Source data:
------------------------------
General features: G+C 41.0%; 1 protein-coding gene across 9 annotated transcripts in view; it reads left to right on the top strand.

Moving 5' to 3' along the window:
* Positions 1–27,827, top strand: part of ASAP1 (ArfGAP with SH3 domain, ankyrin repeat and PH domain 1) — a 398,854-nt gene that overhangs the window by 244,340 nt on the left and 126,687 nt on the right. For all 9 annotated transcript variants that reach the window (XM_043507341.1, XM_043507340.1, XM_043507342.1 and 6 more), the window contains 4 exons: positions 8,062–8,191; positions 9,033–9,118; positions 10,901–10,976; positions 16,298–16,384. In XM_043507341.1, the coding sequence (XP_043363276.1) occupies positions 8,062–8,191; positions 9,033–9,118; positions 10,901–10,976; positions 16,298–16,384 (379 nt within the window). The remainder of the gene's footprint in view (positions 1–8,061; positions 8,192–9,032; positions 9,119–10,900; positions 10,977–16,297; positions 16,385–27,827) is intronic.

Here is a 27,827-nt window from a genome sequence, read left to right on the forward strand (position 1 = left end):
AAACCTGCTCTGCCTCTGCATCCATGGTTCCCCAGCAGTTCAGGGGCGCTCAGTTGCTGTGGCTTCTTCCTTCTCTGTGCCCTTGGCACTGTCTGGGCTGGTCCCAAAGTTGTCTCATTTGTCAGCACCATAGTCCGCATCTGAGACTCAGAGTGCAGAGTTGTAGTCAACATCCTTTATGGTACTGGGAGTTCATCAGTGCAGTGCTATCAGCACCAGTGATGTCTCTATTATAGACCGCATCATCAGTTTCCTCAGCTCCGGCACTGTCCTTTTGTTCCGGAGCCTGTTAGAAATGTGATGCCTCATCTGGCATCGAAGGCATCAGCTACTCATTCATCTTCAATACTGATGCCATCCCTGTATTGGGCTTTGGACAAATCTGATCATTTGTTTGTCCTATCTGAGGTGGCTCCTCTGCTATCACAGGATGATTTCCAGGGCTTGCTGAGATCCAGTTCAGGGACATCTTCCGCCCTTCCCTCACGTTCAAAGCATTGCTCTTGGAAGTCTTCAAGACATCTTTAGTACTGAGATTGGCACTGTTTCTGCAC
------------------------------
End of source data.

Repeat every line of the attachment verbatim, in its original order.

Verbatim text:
General features: G+C 41.0%; 1 protein-coding gene across 9 annotated transcripts in view; it reads left to right on the top strand.

Moving 5' to 3' along the window:
* Positions 1–27,827, top strand: part of ASAP1 (ArfGAP with SH3 domain, ankyrin repeat and PH domain 1) — a 398,854-nt gene that overhangs the window by 244,340 nt on the left and 126,687 nt on the right. For all 9 annotated transcript variants that reach the window (XM_043507341.1, XM_043507340.1, XM_043507342.1 and 6 more), the window contains 4 exons: positions 8,062–8,191; positions 9,033–9,118; positions 10,901–10,976; positions 16,298–16,384. In XM_043507341.1, the coding sequence (XP_043363276.1) occupies positions 8,062–8,191; positions 9,033–9,118; positions 10,901–10,976; positions 16,298–16,384 (379 nt within the window). The remainder of the gene's footprint in view (positions 1–8,061; positions 8,192–9,032; positions 9,119–10,900; positions 10,977–16,297; positions 16,385–27,827) is intronic.

Here is a 27,827-nt window from a genome sequence, read left to right on the forward strand (position 1 = left end):
AAACCTGCTCTGCCTCTGCATCCATGGTTCCCCAGCAGTTCAGGGGCGCTCAGTTGCTGTGGCTTCTTCCTTCTCTGTGCCCTTGGCACTGTCTGGGCTGGTCCCAAAGTTGTCTCATTTGTCAGCACCATAGTCCGCATCTGAGACTCAGAGTGCAGAGTTGTAGTCAACATCCTTTATGGTACTGGGAGTTCATCAGTGCAGTGCTATCAGCACCAGTGATGTCTCTATTATAGACCGCATCATCAGTTTCCTCAGCTCCGGCACTGTCCTTTTGTTCCGGAGCCTGTTAGAAATGTGATGCCTCATCTGGCATCGAAGGCATCAGCTACTCATTCATCTTCAATACTGATGCCATCCCTGTATTGGGCTTTGGACAAATCTGATCATTTGTTTGTCCTATCTGAGGTGGCTCCTCTGCTATCACAGGATGATTTCCAGGGCTTGCTGAGATCCAGTTCAGGGACATCTTCCGCCCTTCCCTCACGTTCAAAGCATTGCTCTTGGAAGTCTTCAAGACATCTTTAGTACTGAGATTGGCACTGTTTCTGCAC